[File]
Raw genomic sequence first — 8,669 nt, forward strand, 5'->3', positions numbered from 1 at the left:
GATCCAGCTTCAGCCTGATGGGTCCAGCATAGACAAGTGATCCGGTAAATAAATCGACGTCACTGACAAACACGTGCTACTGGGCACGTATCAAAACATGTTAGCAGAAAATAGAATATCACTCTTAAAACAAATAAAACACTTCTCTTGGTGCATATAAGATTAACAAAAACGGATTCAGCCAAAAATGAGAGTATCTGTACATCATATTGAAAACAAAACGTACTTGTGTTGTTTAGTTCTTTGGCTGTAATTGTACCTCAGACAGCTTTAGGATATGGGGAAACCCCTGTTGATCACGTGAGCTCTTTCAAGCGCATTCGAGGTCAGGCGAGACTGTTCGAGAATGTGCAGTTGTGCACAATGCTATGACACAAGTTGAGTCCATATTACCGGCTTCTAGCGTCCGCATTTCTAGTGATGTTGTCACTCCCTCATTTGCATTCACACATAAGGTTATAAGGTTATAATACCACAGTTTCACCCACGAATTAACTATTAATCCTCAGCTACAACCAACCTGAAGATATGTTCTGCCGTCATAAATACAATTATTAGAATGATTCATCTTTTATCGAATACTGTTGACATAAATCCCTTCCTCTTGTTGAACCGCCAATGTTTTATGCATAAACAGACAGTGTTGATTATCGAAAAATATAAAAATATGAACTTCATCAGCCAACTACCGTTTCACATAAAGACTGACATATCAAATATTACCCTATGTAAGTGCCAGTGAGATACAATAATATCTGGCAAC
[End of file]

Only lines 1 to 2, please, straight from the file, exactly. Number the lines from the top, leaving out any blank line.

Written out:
Raw genomic sequence first — 8,669 nt, forward strand, 5'->3', positions numbered from 1 at the left:
GATCCAGCTTCAGCCTGATGGGTCCAGCATAGACAAGTGATCCGGTAAATAAATCGACGTCACTGACAAACACGTGCTACTGGGCACGTATCAAAACATGTTAGCAGAAAATAGAATATCACTCTTAAAACAAATAAAACACTTCTCTTGGTGCATATAAGATTAACAAAAACGGATTCAGCCAAAAATGAGAGTATCTGTACATCATATTGAAAACAAAACGTACTTGTGTTGTTTAGTTCTTTGGCTGTAATTGTACCTCAGACAGCTTTAGGATATGGGGAAACCCCTGTTGATCACGTGAGCTCTTTCAAGCGCATTCGAGGTCAGGCGAGACTGTTCGAGAATGTGCAGTTGTGCACAATGCTATGACACAAGTTGAGTCCATATTACCGGCTTCTAGCGTCCGCATTTCTAGTGATGTTGTCACTCCCTCATTTGCATTCACACATAAGGTTATAAGGTTATAATACCACAGTTTCACCCACGAATTAACTATTAATCCTCAGCTACAACCAACCTGAAGATATGTTCTGCCGTCATAAATACAATTATTAGAATGATTCATCTTTTATCGAATACTGTTGACATAAATCCCTTCCTCTTGTTGAACCGCCAATGTTTTATGCATAAACAGACAGTGTTGATTATCGAAAAATATAAAAATATGAACTTCATCAGCCAACTACCGTTTCACATAAAGACTGACATATCAAATATTACCCTATGTAAGTGCCAGTGAGATACAATAATATCTGGCAAC